Kyushu University’s UNESCO Chair on Education for Peace, Social Justice and Global Citizenship was launched in April 2021. In collaboration with our large network of international partners, we investigate education’s role in securing or undermining peace, equity and transnationalism, with a particular focus on Asian contexts. While taking account of related SDGs, we probe and critique the ways in which these goals, and the concepts underlying them, are conventionally interpreted. In particular, we challenge the narrowly technocratic and instrumentalist assumptions that typically dominate educational debate, instead promoting interdisciplinary examination of the political, social and cultural ramifications of education. As the climate crisis, disease, economic dislocation and chauvinist ideologies exacerbate inequality and fuel conflict worldwide, the Kyushu University UNESCO Chair EPSG forms a hub for collaborative work on education’s contribution to securing a harmonious, equitable and sustainable future for our planet.
Professor Edward Vickers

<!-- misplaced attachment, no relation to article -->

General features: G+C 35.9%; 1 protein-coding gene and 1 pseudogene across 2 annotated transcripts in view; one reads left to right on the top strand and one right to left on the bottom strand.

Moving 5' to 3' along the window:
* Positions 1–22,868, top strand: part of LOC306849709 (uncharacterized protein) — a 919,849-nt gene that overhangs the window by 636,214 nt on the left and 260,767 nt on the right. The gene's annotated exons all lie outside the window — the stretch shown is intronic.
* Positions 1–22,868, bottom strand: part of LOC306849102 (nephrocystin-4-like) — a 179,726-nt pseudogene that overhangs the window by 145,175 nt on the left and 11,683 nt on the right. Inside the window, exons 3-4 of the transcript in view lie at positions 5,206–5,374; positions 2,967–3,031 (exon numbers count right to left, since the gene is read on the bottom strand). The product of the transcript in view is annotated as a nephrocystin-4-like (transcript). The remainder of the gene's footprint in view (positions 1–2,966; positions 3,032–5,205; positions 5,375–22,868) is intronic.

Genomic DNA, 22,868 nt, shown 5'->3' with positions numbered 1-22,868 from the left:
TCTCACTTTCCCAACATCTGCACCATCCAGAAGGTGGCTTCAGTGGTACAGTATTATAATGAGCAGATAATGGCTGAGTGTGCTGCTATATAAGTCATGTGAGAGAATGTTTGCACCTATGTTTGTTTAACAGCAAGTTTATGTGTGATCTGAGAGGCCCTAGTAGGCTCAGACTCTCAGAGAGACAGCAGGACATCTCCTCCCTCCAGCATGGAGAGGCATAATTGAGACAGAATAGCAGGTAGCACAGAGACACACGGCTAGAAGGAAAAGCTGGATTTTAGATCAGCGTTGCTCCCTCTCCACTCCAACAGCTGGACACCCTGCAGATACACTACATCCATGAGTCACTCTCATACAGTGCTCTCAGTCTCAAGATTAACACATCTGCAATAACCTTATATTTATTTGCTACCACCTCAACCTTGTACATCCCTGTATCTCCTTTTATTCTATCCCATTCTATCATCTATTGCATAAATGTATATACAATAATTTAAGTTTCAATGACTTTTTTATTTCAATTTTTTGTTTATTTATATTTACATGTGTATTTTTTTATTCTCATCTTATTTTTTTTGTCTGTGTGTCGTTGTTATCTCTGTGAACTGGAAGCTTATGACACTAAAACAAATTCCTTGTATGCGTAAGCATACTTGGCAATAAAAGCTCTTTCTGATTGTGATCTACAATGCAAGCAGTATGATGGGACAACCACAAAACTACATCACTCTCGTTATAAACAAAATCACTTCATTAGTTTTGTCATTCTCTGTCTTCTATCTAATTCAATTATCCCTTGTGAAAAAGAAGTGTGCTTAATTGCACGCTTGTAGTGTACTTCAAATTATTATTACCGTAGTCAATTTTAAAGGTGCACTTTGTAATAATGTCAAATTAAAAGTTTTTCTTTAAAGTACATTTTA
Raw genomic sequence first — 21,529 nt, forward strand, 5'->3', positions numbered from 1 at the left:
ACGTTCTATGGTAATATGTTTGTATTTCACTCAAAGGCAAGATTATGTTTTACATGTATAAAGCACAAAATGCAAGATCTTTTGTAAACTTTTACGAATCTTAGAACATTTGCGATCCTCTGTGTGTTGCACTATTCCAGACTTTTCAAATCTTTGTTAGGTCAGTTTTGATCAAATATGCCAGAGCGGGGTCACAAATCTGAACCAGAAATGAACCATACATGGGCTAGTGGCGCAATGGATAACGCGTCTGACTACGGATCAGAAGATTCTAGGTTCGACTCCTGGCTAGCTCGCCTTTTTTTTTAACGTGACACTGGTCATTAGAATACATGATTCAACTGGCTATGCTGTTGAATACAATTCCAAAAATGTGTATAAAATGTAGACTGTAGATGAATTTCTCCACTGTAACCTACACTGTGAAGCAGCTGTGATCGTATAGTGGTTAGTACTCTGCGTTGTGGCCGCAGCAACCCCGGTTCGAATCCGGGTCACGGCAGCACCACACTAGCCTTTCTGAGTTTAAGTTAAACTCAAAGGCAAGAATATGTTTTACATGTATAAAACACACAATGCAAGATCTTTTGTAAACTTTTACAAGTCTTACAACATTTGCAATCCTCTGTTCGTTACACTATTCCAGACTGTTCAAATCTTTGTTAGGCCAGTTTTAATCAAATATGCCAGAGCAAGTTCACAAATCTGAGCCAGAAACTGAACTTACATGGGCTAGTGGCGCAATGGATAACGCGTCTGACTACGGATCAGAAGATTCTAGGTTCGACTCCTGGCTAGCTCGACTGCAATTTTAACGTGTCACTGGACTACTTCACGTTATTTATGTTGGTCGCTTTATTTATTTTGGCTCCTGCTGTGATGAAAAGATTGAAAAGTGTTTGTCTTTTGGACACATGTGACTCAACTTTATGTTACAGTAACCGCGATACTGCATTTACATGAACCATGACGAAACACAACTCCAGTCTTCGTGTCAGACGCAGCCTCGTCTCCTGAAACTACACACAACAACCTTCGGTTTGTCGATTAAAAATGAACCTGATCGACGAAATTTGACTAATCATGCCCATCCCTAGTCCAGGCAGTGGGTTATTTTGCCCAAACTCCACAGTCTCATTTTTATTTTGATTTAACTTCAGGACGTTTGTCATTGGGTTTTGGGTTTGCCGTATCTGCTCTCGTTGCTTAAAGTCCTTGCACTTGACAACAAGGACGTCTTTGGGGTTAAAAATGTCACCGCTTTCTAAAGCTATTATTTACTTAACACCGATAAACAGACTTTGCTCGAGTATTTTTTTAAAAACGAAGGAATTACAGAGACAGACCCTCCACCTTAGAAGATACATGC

UNESCO Chair holder
The UNESCO Chair EPSG Our Mission:
Humanity today faces unprecedented, interrelated crises: global heating; biodiversity loss; intensifying socio-economic inequality; technology-assisted concentration of corporate and state power. Our educational policies and practices all too often obstruct rather than facilitate the urgent collective action needed to meet these threats. Rather than promoting joy in learning, consciousness of shared humanity and duty to each other and the planet, education frequently fosters antagonism, rapacious competitiveness, and dehumanising regimentation.
The UNESCO Chair EPSG forms a hub for research, postgraduate training and scholarly exchange devoted to critiquing our established approaches to education, with a particular focus on Asian experience. Key themes of our work include:
We seek to rethink education in the light of environmental and technological change, encompassing a vision of human flourishing that extends well beyond ‘human capital’ formation;
We promote critical analysis of education’s role in shaping identity and civic consciousness, and its implications for valuing diversity and promoting peace;
Investigating competitive intensity in education, meritocratic ideology, and their implications for governance and control; equity and equality; and social justice.
Rather than assuming that education can or should offer answers or ‘solutions’ to our various crises, we promote the interdisciplinary analysis of education in its social, political and cultural context. Our work therefore extends beyond schools and classrooms, showing how the transformation of education both contributes to, and depends upon, a wider transformation of our social, political and economic order.